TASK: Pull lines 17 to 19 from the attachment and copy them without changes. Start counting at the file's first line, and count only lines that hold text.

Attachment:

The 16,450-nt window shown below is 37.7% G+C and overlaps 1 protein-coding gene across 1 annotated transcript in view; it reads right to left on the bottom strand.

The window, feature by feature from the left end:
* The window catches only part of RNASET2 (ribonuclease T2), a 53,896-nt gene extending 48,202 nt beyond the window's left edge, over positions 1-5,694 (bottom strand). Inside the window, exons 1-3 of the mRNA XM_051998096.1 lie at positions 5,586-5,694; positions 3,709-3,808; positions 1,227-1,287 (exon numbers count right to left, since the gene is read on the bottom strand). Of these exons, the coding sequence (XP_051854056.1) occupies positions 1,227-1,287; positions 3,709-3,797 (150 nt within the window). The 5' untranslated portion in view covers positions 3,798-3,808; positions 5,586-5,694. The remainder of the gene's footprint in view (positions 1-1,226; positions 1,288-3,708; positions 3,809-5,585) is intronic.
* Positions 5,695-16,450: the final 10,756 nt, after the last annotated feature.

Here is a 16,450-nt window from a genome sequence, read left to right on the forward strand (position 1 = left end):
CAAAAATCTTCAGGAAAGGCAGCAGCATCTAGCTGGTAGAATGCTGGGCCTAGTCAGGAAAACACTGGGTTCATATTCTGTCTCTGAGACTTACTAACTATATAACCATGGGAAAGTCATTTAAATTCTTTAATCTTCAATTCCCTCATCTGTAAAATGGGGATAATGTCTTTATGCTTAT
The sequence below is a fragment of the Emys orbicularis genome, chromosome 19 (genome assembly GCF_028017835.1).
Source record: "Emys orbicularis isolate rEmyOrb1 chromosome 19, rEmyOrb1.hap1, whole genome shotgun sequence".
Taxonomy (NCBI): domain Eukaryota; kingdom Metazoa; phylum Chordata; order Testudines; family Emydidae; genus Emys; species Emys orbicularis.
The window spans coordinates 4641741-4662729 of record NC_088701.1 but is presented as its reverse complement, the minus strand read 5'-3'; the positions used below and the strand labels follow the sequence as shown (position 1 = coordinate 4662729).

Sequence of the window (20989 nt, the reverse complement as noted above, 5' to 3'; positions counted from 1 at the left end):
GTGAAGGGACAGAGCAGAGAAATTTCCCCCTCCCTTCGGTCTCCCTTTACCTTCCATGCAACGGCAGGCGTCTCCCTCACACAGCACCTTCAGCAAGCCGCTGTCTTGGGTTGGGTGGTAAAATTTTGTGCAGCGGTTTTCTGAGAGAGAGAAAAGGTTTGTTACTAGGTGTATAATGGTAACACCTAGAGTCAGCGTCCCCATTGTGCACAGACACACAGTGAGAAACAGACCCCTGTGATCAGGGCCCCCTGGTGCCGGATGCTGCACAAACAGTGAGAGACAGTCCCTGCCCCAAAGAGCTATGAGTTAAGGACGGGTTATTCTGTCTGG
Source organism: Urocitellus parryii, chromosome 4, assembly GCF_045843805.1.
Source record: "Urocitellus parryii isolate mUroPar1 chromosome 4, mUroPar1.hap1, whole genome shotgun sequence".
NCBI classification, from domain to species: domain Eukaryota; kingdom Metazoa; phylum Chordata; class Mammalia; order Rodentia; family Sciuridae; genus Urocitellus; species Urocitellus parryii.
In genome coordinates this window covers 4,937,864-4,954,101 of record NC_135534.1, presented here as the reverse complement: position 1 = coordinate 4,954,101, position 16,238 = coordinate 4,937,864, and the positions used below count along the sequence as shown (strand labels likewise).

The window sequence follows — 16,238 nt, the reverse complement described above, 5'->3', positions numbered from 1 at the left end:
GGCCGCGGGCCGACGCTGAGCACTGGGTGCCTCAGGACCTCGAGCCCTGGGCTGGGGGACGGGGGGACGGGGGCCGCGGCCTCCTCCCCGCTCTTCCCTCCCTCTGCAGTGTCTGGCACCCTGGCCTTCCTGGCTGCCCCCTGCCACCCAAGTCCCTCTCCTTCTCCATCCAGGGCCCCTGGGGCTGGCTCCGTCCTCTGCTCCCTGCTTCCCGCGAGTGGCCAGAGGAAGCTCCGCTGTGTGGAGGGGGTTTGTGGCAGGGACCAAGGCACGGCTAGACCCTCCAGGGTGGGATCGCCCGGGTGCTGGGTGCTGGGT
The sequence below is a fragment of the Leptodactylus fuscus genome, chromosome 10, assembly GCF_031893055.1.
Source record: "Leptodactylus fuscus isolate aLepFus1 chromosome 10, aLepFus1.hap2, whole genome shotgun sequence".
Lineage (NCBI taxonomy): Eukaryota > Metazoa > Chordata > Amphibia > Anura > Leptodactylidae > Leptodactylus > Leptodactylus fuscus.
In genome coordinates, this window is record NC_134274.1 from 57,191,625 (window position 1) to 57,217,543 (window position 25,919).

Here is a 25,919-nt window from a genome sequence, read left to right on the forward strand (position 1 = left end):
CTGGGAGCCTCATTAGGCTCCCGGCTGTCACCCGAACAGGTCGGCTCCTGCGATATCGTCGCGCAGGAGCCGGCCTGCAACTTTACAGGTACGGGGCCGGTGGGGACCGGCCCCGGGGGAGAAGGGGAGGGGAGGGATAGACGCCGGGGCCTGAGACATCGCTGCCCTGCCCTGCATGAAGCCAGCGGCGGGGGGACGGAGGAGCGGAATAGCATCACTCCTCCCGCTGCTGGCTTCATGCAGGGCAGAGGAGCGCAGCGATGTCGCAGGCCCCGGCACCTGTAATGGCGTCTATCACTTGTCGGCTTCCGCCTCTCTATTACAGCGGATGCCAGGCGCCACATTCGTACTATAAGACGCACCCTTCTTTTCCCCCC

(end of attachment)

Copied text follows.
The window sequence follows — 16,238 nt, the reverse complement described above, 5'->3', positions numbered from 1 at the left end:
GGCCGCGGGCCGACGCTGAGCACTGGGTGCCTCAGGACCTCGAGCCCTGGGCTGGGGGACGGGGGGACGGGGGCCGCGGCCTCCTCCCCGCTCTTCCCTCCCTCTGCAGTGTCTGGCACCCTGGCCTTCCTGGCTGCCCCCTGCCACCCAAGTCCCTCTCCTTCTCCATCCAGGGCCCCTGGGGCTGGCTCCGTCCTCTGCTCCCTGCTTCCCGCGAGTGGCCAGAGGAAGCTCCGCTGTGTGGAGGGGGTTTGTGGCAGGGACCAAGGCACGGCTAGACCCTCCAGGGTGGGATCGCCCGGGTGCTGGGTGCTGGGT
The sequence below is a fragment of the Leptodactylus fuscus genome, chromosome 10, assembly GCF_031893055.1.